When freelance software developer Ana Monzon was in the process of moving to Wyoming from Guatemala City in the midst of the recession, she knew finding a job would not be a problem. “My skill set is a big demand in this country,” says Monzon. “I was able to get to work and get a visa right away.” Monzon is a part of a small team of developers whose software aids the federal government in fighting wildfires. Out of a team of nine, she is the only immigrant. “People have been very accepting of me and have chosen to look at my skills rather than the country I came from,” she says.
Monzon had a comfortable upbringing in Guatemala. As an adult, she met her husband, an American living and working as a radio host in Guatemala City. When they married, Monzon already had three school-aged children from a previous relationship and they decided that staying was best for all four of them. “Then the recession hit,” she says. “My husband lost his job, I was working at a restaurant, and the crime had gotten so bad. We sat down and had a discussion about moving to the States. I was still on the fence until my youngest daughter said ‘That’s fantastic; I will be able to ride my bike all by myself!’ That’s when I knew we had to go.”
Immigration wasn’t hard for Monzon because she was already married to an American citizen. Getting permission to bring her children with her was much more complicated. After six months of applications, Monzon, her husband, and her youngest daughter moved to Cheyenne, WY, leaving her two eldest children in Guatemala City to finish college. “They are still waiting to get their green cards,” she says about her children, noting that her oldest daughter, a physician, was accepted into a residency program in New York City while her son, a PhD candidate in the school of engineering, will be studying on a student visa closer to home at The University of Wyoming.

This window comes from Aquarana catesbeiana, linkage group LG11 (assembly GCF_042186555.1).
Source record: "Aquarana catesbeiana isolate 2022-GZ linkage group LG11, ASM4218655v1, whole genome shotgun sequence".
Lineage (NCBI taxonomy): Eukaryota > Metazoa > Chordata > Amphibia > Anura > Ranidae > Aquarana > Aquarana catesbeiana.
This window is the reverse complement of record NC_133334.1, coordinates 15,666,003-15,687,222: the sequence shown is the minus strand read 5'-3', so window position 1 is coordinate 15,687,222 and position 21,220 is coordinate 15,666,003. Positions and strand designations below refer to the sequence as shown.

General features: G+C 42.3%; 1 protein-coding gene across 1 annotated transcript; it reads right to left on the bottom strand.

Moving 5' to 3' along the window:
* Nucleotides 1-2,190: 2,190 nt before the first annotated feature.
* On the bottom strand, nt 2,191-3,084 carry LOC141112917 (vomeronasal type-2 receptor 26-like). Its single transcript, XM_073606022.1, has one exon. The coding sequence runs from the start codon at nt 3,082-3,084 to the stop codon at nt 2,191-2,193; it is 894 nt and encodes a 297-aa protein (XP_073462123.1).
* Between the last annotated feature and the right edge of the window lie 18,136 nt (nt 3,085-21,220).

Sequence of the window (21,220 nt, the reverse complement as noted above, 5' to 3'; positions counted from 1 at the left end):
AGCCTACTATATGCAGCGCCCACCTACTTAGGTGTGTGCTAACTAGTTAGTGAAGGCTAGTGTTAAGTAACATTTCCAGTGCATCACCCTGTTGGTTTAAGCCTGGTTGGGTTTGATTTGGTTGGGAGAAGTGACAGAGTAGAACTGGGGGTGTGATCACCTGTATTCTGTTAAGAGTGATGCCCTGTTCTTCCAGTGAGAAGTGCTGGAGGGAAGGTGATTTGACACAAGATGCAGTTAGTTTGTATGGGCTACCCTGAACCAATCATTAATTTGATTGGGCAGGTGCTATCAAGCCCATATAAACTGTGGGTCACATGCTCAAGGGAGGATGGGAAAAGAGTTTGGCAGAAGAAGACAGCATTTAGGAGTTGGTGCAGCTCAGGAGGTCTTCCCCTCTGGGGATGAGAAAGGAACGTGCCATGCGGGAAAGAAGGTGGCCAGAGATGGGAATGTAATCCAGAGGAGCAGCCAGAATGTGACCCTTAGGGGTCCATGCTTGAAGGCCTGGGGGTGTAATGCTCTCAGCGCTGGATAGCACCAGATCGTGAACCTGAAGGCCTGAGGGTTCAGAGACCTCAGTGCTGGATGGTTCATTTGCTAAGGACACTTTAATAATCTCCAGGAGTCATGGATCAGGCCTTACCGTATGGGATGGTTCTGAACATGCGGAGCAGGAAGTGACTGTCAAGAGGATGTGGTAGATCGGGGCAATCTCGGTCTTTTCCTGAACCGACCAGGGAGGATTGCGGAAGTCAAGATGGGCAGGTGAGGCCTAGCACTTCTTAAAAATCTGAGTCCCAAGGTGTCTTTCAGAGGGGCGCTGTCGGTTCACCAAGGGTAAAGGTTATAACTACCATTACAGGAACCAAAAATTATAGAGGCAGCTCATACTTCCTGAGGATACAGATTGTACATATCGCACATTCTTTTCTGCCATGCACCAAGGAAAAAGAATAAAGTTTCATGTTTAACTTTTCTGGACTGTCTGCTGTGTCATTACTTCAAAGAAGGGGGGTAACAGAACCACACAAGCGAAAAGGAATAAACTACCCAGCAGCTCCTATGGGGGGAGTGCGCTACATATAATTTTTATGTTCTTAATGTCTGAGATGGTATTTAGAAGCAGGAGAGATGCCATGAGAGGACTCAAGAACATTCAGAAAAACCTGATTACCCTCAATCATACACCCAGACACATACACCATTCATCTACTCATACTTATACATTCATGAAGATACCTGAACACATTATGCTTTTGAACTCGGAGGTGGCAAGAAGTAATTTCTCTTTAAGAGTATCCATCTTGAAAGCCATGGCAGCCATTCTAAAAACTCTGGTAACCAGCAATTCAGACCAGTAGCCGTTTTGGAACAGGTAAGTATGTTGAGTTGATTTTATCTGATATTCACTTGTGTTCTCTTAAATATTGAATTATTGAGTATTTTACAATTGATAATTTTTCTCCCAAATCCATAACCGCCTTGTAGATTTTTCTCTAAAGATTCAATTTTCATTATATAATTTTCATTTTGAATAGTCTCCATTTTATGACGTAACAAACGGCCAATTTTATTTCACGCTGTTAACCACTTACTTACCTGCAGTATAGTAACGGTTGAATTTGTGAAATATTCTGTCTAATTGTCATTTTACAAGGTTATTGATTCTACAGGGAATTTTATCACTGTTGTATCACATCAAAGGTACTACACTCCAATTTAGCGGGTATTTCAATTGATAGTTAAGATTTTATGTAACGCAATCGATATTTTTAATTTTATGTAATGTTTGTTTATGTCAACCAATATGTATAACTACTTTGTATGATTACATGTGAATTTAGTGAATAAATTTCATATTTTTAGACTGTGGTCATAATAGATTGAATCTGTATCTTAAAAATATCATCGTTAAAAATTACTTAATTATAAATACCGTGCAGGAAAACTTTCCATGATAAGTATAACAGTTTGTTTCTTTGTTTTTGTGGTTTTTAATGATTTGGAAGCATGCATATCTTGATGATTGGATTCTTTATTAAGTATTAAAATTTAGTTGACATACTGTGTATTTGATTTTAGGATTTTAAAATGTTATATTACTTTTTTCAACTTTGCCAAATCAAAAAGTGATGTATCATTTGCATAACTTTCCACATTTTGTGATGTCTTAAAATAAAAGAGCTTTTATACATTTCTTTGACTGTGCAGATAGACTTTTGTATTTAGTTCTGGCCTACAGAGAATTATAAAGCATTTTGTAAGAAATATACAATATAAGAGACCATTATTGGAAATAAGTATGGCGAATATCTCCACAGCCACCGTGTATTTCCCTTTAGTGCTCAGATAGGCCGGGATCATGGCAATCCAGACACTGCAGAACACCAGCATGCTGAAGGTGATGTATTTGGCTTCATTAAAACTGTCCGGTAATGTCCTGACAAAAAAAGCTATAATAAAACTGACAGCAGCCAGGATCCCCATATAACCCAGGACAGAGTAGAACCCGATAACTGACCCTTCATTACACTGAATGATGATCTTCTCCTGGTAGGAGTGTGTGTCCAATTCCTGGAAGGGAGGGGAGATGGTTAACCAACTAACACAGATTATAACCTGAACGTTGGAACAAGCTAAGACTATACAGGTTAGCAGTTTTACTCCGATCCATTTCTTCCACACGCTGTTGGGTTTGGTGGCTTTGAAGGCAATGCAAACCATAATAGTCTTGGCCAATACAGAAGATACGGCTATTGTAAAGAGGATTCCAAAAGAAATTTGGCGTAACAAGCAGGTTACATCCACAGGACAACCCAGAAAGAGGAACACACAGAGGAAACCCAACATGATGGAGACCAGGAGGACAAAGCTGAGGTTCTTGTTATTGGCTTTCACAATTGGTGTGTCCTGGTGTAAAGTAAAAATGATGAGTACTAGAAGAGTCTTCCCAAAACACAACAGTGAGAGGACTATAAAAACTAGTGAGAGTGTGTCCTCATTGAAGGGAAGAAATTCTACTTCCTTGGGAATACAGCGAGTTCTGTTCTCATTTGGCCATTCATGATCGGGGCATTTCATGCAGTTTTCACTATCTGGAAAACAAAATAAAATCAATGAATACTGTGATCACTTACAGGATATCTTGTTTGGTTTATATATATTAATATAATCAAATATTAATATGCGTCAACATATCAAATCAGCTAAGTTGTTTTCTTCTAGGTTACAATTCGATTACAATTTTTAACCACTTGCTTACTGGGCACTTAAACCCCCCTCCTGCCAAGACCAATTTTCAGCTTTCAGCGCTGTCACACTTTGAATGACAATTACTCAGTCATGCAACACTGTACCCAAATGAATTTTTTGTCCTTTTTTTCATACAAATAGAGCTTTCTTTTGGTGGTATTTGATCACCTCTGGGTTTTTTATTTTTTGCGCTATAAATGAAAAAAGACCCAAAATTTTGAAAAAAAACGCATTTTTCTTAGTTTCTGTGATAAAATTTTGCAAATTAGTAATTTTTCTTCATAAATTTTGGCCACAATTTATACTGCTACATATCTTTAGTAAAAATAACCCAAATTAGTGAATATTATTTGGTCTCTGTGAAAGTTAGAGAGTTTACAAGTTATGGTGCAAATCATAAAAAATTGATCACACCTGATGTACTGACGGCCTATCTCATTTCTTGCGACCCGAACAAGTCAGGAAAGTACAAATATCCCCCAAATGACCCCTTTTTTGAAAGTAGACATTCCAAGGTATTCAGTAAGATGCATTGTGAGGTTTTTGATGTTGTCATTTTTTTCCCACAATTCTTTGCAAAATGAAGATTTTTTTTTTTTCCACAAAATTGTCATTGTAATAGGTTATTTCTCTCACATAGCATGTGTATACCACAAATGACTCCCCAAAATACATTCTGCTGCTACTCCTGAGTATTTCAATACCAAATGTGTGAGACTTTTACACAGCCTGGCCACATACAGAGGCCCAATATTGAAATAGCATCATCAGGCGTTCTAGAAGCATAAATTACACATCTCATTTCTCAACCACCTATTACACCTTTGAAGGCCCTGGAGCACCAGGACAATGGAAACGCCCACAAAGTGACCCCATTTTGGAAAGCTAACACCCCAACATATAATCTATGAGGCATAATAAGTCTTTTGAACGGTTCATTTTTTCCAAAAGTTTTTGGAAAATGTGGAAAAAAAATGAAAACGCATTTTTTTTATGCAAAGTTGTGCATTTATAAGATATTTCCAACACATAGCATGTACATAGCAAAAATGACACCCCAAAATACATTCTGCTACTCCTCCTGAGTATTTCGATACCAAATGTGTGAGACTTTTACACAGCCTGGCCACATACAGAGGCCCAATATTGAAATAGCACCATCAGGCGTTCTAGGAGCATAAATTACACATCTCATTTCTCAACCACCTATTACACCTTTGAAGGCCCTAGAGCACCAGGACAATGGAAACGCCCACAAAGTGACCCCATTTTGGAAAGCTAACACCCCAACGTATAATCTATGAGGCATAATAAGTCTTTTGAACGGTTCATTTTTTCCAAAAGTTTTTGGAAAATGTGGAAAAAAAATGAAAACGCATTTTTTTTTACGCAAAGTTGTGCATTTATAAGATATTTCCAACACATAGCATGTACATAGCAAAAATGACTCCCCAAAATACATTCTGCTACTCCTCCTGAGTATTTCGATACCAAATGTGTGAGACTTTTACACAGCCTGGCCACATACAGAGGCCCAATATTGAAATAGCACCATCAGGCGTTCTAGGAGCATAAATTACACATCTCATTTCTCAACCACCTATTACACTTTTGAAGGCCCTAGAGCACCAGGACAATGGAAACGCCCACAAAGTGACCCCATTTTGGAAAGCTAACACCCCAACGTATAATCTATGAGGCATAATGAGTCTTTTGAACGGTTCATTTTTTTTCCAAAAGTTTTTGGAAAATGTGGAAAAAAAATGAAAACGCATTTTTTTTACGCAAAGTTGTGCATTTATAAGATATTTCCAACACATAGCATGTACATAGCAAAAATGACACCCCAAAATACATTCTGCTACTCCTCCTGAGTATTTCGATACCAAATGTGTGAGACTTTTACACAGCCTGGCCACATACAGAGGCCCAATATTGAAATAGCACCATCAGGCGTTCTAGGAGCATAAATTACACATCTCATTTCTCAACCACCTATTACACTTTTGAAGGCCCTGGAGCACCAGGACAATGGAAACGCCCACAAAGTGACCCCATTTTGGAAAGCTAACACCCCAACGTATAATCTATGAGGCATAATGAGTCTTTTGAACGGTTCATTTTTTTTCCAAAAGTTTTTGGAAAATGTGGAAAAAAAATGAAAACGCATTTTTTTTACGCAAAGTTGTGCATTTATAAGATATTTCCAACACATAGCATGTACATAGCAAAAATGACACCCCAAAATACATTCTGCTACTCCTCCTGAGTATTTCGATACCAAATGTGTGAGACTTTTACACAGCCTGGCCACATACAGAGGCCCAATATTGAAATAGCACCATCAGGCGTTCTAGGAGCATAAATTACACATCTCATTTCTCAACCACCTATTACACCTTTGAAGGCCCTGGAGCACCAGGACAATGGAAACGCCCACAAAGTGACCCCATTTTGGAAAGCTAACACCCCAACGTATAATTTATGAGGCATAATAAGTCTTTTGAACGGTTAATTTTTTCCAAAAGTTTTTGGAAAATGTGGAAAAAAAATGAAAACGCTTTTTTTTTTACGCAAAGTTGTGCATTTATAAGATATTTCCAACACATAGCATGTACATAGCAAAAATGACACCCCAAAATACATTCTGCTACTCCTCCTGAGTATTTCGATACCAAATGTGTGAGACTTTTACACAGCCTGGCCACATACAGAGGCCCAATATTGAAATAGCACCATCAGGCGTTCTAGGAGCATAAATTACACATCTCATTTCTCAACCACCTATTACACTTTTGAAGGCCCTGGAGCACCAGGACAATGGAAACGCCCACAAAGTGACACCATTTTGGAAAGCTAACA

There is such an obvious need for workers and talent that immigrants bring to this country.
In addition to her work with the Forest Service, Monzon gives back to her local community through the HOPE Organization, which helps immigrants secure college scholarships, regardless of their legal status. Although her own immigration story doesn’t have many bumps, Monzon’s work with HOPE makes her passionate about reform. “There is such an obvious need for workers and talent that immigrants bring to this country. Not to mention their culture and ideas are ways to impart awareness and diversity within different communities,” she says. “If you follow the rules, if you are a good student in good standing, if you have a job offer, if you can contribute to the American society in a way that imparts healthy change and cultural diversity, then you should be able to easily immigrate to this country.”